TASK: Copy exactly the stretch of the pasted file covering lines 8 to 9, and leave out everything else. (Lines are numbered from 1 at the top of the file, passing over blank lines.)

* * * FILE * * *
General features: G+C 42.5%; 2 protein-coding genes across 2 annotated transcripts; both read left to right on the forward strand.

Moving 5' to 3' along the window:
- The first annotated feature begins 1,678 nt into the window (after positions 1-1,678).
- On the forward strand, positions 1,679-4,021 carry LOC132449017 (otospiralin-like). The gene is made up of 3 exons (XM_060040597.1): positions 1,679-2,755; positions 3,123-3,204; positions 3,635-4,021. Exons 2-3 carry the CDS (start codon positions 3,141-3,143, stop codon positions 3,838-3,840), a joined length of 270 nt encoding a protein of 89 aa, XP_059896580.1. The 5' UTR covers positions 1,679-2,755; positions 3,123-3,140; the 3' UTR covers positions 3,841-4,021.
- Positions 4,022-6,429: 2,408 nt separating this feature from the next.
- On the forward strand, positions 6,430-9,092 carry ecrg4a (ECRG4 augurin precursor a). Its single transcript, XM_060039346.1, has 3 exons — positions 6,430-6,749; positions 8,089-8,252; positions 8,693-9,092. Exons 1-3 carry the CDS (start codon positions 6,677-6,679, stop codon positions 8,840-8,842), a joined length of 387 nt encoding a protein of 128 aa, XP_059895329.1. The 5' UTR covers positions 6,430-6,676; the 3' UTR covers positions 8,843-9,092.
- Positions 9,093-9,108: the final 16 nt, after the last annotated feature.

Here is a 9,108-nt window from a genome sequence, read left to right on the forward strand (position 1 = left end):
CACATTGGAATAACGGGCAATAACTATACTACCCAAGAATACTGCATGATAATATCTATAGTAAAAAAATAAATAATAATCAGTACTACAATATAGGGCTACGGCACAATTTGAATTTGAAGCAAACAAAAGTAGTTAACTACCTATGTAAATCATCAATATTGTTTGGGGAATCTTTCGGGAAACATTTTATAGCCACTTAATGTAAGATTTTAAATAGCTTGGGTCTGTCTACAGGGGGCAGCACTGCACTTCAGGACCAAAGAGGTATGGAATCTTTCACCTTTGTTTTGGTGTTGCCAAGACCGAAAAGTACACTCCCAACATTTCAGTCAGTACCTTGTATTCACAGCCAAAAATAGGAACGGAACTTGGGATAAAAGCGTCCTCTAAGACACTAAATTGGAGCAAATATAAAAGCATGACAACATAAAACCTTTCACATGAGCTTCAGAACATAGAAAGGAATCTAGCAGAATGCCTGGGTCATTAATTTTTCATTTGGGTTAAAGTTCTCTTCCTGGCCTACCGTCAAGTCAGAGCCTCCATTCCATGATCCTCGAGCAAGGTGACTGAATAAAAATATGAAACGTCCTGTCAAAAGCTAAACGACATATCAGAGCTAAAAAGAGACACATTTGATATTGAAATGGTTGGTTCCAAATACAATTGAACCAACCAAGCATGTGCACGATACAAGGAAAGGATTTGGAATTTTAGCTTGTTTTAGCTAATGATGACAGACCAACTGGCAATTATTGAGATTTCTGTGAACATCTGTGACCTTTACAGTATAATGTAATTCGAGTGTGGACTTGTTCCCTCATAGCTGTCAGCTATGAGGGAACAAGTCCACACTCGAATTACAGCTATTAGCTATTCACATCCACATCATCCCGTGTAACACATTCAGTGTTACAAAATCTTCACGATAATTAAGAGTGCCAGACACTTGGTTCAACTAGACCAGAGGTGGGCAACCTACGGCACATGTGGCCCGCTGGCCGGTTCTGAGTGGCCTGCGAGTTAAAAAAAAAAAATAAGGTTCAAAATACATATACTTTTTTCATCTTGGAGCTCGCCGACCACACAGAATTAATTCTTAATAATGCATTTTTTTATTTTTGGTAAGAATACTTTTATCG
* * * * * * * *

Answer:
Here is a 9,108-nt window from a genome sequence, read left to right on the forward strand (position 1 = left end):
CACATTGGAATAACGGGCAATAACTATACTACCCAAGAATACTGCATGATAATATCTATAGTAAAAAAATAAATAATAATCAGTACTACAATATAGGGCTACGGCACAATTTGAATTTGAAGCAAACAAAAGTAGTTAACTACCTATGTAAATCATCAATATTGTTTGGGGAATCTTTCGGGAAACATTTTATAGCCACTTAATGTAAGATTTTAAATAGCTTGGGTCTGTCTACAGGGGGCAGCACTGCACTTCAGGACCAAAGAGGTATGGAATCTTTCACCTTTGTTTTGGTGTTGCCAAGACCGAAAAGTACACTCCCAACATTTCAGTCAGTACCTTGTATTCACAGCCAAAAATAGGAACGGAACTTGGGATAAAAGCGTCCTCTAAGACACTAAATTGGAGCAAATATAAAAGCATGACAACATAAAACCTTTCACATGAGCTTCAGAACATAGAAAGGAATCTAGCAGAATGCCTGGGTCATTAATTTTTCATTTGGGTTAAAGTTCTCTTCCTGGCCTACCGTCAAGTCAGAGCCTCCATTCCATGATCCTCGAGCAAGGTGACTGAATAAAAATATGAAACGTCCTGTCAAAAGCTAAACGACATATCAGAGCTAAAAAGAGACACATTTGATATTGAAATGGTTGGTTCCAAATACAATTGAACCAACCAAGCATGTGCACGATACAAGGAAAGGATTTGGAATTTTAGCTTGTTTTAGCTAATGATGACAGACCAACTGGCAATTATTGAGATTTCTGTGAACATCTGTGACCTTTACAGTATAATGTAATTCGAGTGTGGACTTGTTCCCTCATAGCTGTCAGCTATGAGGGAACAAGTCCACACTCGAATTACAGCTATTAGCTATTCACATCCACATCATCCCGTGTAACACATTCAGTGTTACAAAATCTTCACGATAATTAAGAGTGCCAGACACTTGGTTCAACTAGACCAGAGGTGGGCAACCTACGGCACATGTGGCCCGCTGGCCGGTTCTGAGTGGCCTGCGAGTTAAAAAAAAAAAATAAGGTTCAAAATACATATACTTTTTTCATCTTGGAGCTCGCCGACCACACAGAATTAATTCTTAATAATGCATTTTTTTATTTTTGGTAAGAATACTTTTATCG